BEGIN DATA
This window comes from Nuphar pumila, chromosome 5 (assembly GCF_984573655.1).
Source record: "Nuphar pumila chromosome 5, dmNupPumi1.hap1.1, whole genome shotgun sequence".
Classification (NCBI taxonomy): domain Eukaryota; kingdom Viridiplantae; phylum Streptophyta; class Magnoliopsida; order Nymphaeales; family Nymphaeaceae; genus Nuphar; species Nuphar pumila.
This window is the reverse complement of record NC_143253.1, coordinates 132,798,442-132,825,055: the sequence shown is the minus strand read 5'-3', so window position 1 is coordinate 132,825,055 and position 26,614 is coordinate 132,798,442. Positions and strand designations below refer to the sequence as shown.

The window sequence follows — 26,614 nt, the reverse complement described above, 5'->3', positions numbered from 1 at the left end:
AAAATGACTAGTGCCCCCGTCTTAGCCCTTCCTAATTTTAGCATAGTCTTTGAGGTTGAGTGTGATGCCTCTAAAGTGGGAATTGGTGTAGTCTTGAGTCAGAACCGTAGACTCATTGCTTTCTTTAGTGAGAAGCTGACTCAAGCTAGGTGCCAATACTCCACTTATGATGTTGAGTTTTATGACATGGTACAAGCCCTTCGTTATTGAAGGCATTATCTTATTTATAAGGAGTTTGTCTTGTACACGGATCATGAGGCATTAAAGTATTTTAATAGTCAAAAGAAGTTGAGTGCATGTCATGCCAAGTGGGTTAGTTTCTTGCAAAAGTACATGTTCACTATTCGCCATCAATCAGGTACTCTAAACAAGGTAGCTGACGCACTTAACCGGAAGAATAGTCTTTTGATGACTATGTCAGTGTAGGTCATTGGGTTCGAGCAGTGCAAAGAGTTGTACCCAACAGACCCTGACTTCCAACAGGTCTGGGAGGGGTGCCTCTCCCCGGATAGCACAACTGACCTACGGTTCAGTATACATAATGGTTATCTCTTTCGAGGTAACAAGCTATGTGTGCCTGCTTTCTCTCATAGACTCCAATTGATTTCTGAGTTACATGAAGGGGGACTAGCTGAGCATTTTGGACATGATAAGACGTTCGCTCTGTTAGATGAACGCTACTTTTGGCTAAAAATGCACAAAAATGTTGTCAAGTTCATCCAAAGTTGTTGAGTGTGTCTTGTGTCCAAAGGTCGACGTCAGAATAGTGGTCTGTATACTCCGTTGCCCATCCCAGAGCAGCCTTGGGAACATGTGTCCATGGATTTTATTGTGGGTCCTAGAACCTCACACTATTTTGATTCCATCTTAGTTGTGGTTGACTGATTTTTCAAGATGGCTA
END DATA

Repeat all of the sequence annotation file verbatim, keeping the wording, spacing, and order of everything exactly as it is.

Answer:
This window comes from Nuphar pumila, chromosome 5 (assembly GCF_984573655.1).
Source record: "Nuphar pumila chromosome 5, dmNupPumi1.hap1.1, whole genome shotgun sequence".
Classification (NCBI taxonomy): domain Eukaryota; kingdom Viridiplantae; phylum Streptophyta; class Magnoliopsida; order Nymphaeales; family Nymphaeaceae; genus Nuphar; species Nuphar pumila.
This window is the reverse complement of record NC_143253.1, coordinates 132,798,442-132,825,055: the sequence shown is the minus strand read 5'-3', so window position 1 is coordinate 132,825,055 and position 26,614 is coordinate 132,798,442. Positions and strand designations below refer to the sequence as shown.

The window sequence follows — 26,614 nt, the reverse complement described above, 5'->3', positions numbered from 1 at the left end:
AAAATGACTAGTGCCCCCGTCTTAGCCCTTCCTAATTTTAGCATAGTCTTTGAGGTTGAGTGTGATGCCTCTAAAGTGGGAATTGGTGTAGTCTTGAGTCAGAACCGTAGACTCATTGCTTTCTTTAGTGAGAAGCTGACTCAAGCTAGGTGCCAATACTCCACTTATGATGTTGAGTTTTATGACATGGTACAAGCCCTTCGTTATTGAAGGCATTATCTTATTTATAAGGAGTTTGTCTTGTACACGGATCATGAGGCATTAAAGTATTTTAATAGTCAAAAGAAGTTGAGTGCATGTCATGCCAAGTGGGTTAGTTTCTTGCAAAAGTACATGTTCACTATTCGCCATCAATCAGGTACTCTAAACAAGGTAGCTGACGCACTTAACCGGAAGAATAGTCTTTTGATGACTATGTCAGTGTAGGTCATTGGGTTCGAGCAGTGCAAAGAGTTGTACCCAACAGACCCTGACTTCCAACAGGTCTGGGAGGGGTGCCTCTCCCCGGATAGCACAACTGACCTACGGTTCAGTATACATAATGGTTATCTCTTTCGAGGTAACAAGCTATGTGTGCCTGCTTTCTCTCATAGACTCCAATTGATTTCTGAGTTACATGAAGGGGGACTAGCTGAGCATTTTGGACATGATAAGACGTTCGCTCTGTTAGATGAACGCTACTTTTGGCTAAAAATGCACAAAAATGTTGTCAAGTTCATCCAAAGTTGTTGAGTGTGTCTTGTGTCCAAAGGTCGACGTCAGAATAGTGGTCTGTATACTCCGTTGCCCATCCCAGAGCAGCCTTGGGAACATGTGTCCATGGATTTTATTGTGGGTCCTAGAACCTCACACTATTTTGATTCCATCTTAGTTGTGGTTGACTGATTTTTCAAGATGGCTA